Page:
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WRONGFUL DISMISSAL - Dismissal without cause

Tuesday, October 06, 2020 @ 6:15 AM  


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Appeal by the plaintiff from summary judgment dismissing his action for wrongful dismissal and his summary judgment motion. The respondent was in the business of leasing furniture, appliances, home electronics and computers. At the time of his dismissal in 2017, the appellant, 55, was the respondent’s Regional Manager for New Brunswick. He held a high school diploma and was in the respondent’s sole employ for nearly three decades. His annual work-related compensation package was worth more than $150,000. In 2017, a store manager informed the respondent she was involved in a romantic/sexual affair with the appellant, her immediate hierarchical superior. The appellant admitted to the affair. He was terminated but was told that the termination of his employment was without cause. The last Contract of Employment between the parties featured a very restrictive Non-Competition Clause and included a Termination of Employment Clause that limited the appellant’s notice entitlement for a termination effected without cause to four weeks, the minimum prescribed under the Employment Standards Act. Following termination, the appellant was given four weeks wages in lieu of notice. The respondent issued a Record of Employment that confirmed the termination was made on a without cause basis and the Termination Letter effectuated a dismissal without cause. The respondent subsequently alleged the termination was for cause. The judge dismissed the action on the ground there was cause for termination but did not find explicitly that the termination was made on a with cause basis.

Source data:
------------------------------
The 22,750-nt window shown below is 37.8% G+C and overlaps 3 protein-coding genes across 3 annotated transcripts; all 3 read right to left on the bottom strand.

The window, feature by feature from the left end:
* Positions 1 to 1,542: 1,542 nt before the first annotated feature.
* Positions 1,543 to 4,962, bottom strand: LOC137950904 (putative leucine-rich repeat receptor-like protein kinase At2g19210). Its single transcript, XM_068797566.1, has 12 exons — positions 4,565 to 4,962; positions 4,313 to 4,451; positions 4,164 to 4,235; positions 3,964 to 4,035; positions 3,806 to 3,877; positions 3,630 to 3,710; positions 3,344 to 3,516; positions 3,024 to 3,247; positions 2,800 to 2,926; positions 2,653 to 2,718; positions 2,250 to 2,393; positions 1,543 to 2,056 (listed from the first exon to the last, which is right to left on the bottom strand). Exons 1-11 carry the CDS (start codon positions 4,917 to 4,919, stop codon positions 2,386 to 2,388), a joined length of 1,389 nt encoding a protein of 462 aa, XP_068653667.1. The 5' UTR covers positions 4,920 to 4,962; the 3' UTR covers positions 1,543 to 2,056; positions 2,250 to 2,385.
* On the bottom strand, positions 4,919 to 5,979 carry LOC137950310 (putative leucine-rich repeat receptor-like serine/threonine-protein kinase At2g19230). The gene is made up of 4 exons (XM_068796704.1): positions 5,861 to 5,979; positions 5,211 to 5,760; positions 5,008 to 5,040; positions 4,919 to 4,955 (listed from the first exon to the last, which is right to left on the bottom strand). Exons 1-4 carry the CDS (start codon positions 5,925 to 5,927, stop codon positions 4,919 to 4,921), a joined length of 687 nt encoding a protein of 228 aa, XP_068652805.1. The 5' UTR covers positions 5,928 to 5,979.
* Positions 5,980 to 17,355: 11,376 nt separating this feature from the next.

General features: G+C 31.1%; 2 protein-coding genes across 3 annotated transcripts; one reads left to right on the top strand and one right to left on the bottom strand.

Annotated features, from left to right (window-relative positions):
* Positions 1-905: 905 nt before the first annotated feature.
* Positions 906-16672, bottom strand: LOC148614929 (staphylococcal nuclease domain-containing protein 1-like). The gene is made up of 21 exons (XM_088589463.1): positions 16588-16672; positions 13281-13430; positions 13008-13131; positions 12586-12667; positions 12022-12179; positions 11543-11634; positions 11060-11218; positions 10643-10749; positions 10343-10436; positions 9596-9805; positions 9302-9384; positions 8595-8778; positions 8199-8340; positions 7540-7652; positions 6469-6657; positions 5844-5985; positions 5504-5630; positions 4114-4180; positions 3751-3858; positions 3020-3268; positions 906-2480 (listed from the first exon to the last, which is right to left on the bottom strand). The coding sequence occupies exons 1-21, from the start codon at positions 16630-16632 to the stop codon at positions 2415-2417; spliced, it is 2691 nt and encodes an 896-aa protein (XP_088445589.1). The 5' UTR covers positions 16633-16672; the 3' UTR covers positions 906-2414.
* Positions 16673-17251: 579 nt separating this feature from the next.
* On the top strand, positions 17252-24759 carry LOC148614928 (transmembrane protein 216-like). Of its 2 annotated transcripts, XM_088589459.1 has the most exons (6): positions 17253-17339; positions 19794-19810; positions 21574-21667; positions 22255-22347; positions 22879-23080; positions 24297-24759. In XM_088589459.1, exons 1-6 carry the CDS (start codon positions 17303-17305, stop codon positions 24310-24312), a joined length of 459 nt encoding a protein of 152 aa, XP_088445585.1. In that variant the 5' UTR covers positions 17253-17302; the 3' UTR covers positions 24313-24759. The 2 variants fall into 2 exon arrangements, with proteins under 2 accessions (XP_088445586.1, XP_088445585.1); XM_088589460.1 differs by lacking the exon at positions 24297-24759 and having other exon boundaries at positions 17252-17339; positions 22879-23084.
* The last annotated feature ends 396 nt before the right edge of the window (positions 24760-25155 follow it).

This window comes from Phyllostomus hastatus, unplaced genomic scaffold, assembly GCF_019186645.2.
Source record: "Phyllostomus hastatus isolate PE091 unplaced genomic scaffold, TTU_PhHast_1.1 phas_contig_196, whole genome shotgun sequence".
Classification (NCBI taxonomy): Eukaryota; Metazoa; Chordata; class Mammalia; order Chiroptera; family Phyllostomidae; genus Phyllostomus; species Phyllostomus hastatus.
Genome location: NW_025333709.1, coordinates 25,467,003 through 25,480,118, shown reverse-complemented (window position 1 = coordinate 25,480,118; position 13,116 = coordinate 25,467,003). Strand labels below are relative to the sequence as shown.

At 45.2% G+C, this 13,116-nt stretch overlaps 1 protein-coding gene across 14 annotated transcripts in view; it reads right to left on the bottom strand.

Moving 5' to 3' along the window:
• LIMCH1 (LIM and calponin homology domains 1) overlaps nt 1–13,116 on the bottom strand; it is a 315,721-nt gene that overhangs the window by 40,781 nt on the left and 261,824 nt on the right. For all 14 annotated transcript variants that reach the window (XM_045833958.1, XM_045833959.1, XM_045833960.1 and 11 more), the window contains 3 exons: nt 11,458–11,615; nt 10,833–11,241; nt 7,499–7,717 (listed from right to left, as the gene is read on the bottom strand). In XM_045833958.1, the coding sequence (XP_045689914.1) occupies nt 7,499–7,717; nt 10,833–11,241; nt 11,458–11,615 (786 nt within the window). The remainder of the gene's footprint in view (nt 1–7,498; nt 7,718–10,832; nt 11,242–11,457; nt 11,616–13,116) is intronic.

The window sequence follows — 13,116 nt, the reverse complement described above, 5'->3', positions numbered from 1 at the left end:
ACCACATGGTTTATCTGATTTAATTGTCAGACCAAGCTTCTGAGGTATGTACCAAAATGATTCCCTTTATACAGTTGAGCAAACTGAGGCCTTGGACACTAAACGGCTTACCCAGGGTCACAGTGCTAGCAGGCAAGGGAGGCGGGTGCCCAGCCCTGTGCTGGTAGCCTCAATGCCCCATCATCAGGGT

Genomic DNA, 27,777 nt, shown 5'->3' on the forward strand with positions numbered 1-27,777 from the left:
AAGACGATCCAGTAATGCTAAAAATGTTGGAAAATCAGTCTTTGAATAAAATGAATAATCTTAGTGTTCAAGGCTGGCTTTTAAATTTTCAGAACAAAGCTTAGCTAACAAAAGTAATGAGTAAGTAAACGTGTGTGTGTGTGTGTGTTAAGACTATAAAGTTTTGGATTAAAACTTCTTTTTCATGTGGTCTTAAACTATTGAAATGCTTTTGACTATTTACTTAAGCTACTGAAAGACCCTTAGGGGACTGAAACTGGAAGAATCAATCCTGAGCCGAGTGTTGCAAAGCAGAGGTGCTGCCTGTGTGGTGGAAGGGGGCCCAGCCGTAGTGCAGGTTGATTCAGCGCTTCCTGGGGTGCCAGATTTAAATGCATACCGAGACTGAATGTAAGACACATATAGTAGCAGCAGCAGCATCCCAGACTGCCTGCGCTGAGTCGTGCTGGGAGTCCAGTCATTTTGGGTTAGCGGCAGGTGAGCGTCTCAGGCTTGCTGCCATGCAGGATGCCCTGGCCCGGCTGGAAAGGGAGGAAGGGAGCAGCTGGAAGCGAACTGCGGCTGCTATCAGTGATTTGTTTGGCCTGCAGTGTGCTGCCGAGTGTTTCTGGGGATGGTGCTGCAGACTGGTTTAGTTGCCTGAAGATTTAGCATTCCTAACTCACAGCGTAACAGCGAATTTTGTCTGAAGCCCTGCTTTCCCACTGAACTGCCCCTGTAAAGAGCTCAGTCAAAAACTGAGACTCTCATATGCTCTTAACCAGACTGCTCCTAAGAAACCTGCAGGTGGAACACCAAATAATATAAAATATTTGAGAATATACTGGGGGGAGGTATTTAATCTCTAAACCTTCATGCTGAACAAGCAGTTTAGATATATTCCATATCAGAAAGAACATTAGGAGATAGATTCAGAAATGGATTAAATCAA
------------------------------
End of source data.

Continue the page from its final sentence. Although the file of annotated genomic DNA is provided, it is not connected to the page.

HELD: Appeal allowed. The appellant’s motion for summary judgment was allowed. He was awarded damages totalling $315,200. He was dismissed on a without cause basis, and the respondent breached the employment contract by failing to provide reasonable notice of termination. The judge committed a palpable and overriding error in finding that the dismissal was on a with cause basis. If the dismissal was made on a with cause basis, it was not effected in writing and was therefore legally invalid. The Termination of Employment Clause was void because it purported to deny benefits guaranteed under the Act, specifically accrued wages and vacation pay and freed the respondent from making any further payments to the appellant once it provided written notice or pay in lieu of notice equivalent to his entitlement under the Act. The appellant was entitled to reasonable notice, the length of which was not dictated by the Termination Clause. The appellant was in the deemed or actual employ of the respondent for 29 and one-half years. The respondent did not substantiate its allegation that the appellant failed to mitigate his losses. The court accepted the appellant’s uncontradicted evidence that the pool of comparable jobs with a comparable salary was extremely shallow in New Brunswick and that, despite best efforts, he was unable to secure such a job. He lost salary and other financial benefits during the 24 months following termination.

Abrams v. RTO Asset Management, [2020] N.B.J. No. 200, New Brunswick Court of Appeal, J.E. Drapeau, K.A. Quigg and B.V. Green JJ.A., September 3, 2020. Digest No. TLD-October52020003